Exmouth Gulf and Shark Bay prawns get the MSC blue tick

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Source: Marine Stewardship Council (MSC)

  • Exmouth Gulf and Shark Bay prawns receive MSC certification for sustainable fishing
  • The region is home to turtles, whale sharks and migratory seabirds
  • The first fisheries to be certified through WA’s AUS$14.5 million project
  • More than 50% of wild-caught prawns in Australia are MSC certified sustainable

Western Australia’s Exmouth Gulf and Shark Bay prawn fisheries have received the independent Marine Stewardship Council (MSC) certification for sustainable fishing.

The two fisheries operate in the Gascoyne Region, which is home to a range of important animals such as protected migratory seabirds, threatened hawksbill and flatback turtles and vulnerable whale sharks.

The region is also home to important habitats such as seagrass beds and coral reefs, and to a diversity of fish and other marine creatures. The MSC certification of these fisheries ensures they are operating sustainably and not significantly impacting on these very important species and habitats.

Exmouth Gulf and Shark Bay are the first fisheries to achieve MSC certification through the WA Government’s $14.5 million partnership between the Western Australia Fishing Industry Council (WAFIC) and MSC.

MSC’s CEO Rupert Howes, while speaking at the Seafood Directions conference in Fremantle, congratulated the fisheries on their achievement.
“The fishing industry in Western Australia has shown tremendous initiative in championing the sustainability of their fisheries,” Mr Howes said.

“With the MSC certification, Shark Bay and Exmouth Gulf have the assurance they are performing at sustainable levels in accordance with the world’s most scientific and rigorous wild caught fishing standard,” he said.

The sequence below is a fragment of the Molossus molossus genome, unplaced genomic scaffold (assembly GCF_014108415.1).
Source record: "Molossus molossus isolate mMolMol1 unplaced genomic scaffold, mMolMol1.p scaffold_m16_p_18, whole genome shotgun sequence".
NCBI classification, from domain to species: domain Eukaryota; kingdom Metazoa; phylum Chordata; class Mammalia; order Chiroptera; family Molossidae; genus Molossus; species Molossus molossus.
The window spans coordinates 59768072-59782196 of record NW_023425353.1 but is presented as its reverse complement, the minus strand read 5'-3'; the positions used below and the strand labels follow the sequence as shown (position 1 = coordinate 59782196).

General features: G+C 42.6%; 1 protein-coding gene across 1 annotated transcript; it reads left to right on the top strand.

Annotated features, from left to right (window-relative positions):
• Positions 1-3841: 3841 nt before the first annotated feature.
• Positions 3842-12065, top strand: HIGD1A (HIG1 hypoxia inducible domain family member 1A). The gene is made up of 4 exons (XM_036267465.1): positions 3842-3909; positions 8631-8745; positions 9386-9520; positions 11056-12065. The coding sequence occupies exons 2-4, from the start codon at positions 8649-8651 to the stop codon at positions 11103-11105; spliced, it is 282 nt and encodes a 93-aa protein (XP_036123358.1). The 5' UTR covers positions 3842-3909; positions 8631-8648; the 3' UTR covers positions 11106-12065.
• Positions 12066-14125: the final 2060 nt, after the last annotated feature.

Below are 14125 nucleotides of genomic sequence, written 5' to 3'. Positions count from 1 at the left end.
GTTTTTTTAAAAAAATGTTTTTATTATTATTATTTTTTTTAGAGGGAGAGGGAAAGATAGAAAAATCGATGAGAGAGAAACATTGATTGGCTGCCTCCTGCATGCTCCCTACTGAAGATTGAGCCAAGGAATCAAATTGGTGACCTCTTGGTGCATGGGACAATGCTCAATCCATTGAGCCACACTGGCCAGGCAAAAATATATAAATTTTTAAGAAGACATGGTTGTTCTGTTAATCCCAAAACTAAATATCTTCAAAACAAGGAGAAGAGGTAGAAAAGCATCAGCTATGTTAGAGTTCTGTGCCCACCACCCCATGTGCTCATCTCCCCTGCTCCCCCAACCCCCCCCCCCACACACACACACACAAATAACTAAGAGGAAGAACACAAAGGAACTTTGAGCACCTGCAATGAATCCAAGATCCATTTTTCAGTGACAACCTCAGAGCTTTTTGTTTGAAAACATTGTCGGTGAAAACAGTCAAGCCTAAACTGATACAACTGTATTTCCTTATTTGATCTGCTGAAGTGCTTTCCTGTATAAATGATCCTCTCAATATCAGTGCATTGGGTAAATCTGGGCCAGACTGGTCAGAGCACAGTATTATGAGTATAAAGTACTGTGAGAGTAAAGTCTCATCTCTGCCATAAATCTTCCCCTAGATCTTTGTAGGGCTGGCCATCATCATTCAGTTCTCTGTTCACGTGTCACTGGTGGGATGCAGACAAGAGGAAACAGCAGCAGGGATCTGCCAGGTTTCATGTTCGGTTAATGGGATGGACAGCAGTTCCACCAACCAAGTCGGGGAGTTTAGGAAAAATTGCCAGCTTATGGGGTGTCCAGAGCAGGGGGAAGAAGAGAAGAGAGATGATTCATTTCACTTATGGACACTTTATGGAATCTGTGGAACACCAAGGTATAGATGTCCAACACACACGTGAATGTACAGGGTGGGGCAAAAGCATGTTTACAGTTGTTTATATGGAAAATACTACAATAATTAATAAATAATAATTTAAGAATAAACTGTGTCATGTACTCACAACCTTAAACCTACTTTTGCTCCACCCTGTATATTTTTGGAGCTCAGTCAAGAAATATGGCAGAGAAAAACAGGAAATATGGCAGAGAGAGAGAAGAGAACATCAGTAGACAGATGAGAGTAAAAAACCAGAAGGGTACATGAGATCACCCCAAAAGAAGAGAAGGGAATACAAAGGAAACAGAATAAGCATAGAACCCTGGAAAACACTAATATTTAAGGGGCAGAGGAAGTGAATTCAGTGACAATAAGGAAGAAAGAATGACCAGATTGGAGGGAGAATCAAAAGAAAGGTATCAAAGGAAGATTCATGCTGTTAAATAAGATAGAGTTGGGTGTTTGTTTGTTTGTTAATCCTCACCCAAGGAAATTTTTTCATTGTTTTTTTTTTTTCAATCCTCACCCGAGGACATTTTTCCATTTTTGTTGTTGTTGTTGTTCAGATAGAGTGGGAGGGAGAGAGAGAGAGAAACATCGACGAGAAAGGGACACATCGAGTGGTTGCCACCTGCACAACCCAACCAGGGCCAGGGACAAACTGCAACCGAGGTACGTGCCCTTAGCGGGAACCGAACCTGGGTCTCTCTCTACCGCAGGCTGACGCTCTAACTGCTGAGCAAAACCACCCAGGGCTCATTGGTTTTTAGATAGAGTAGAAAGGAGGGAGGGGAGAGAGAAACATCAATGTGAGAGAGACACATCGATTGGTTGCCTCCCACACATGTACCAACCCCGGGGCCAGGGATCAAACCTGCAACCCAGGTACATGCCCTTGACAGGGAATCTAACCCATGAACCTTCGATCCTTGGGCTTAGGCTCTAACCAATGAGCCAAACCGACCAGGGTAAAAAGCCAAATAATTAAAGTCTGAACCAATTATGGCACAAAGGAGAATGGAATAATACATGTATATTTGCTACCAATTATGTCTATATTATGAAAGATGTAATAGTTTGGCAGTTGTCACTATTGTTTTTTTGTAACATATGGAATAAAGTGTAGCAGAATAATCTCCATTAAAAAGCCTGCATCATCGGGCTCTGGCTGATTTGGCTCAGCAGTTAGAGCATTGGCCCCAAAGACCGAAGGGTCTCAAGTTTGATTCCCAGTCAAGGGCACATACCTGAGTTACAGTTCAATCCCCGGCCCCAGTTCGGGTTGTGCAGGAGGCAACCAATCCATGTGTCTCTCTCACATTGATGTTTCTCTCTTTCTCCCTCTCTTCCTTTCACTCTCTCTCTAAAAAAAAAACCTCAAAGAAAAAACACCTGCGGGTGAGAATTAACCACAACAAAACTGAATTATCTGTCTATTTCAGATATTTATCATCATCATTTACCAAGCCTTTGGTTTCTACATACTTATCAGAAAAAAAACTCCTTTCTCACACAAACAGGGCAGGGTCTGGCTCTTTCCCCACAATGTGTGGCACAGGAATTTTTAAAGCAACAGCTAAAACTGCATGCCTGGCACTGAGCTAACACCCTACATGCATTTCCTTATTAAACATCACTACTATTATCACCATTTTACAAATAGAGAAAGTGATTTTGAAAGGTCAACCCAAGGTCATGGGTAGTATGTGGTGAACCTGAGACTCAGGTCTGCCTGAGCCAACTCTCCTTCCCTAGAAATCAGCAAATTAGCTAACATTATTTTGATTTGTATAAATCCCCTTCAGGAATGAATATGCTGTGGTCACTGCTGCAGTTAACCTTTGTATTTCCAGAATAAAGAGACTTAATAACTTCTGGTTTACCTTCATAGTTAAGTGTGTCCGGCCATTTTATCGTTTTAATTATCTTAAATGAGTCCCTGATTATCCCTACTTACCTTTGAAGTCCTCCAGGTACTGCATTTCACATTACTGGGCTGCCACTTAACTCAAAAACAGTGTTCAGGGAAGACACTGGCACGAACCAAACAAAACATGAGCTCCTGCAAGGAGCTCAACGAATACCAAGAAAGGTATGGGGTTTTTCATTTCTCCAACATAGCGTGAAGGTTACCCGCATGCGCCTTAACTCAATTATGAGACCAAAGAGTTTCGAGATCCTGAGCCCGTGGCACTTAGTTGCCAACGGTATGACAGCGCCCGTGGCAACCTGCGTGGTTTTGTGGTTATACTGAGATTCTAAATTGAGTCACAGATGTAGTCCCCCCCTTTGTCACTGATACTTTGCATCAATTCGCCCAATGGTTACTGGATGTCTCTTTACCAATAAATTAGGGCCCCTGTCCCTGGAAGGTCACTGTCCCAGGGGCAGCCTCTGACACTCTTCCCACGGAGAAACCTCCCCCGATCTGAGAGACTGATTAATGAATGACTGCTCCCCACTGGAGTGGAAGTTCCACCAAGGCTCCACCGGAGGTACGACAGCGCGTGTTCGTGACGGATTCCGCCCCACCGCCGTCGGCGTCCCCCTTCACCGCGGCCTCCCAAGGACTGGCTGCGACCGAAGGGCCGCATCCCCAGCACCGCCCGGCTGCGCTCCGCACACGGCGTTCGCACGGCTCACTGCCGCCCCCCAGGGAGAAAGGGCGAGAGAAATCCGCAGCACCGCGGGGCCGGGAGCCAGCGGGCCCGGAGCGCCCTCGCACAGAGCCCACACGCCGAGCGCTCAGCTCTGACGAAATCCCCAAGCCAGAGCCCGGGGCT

With the addition of Shark Bay and Exmouth Gulf prawns completing an independent third-party assessment against the MSC Standard, more than 50% of the wild caught prawns in Australia are now MSC certified sustainable. The two fisheries provide tiger and king prawns to fish mongers and restaurants in WA, across Australia and internationally. The prawns are available under the Shark Bay Wild brand, sold by the seven operators of the Shark Bay fishery. Prawns from Exmouth Gulf are sold under the Exmouth Wild brand fished through MG Kailis group.

WWF-Australia spokesperson Jo-Anne McCrea said the certification of Shark Bay and Exmouth Gulf prawn fisheries is good news for the region’s species.

“MSC certification, builds on existing practices, such as the use of turtle exclusion devices on nets, which have significantly reduced turtle bycatch,” Ms McCrea said.

“WWF congratulates the WA Government for its leadership in supporting independent accreditation such as MSC certification. Other governments would do well to follow WA’s lead in supporting its fishing and aquaculture industries to demonstrate sustainable credentials through third party independent certifications,” she said.

The MSC Standard assesses three core principles including fishery stock health, impact on marine environment and management of the fishery. MSC certified fisheries are continually monitored and must complete annual surveillance audits as well as being reassessed every five years. More than 615 improvements to fishing practices and environmental management have been delivered by MSC certified fisheries since 2000.

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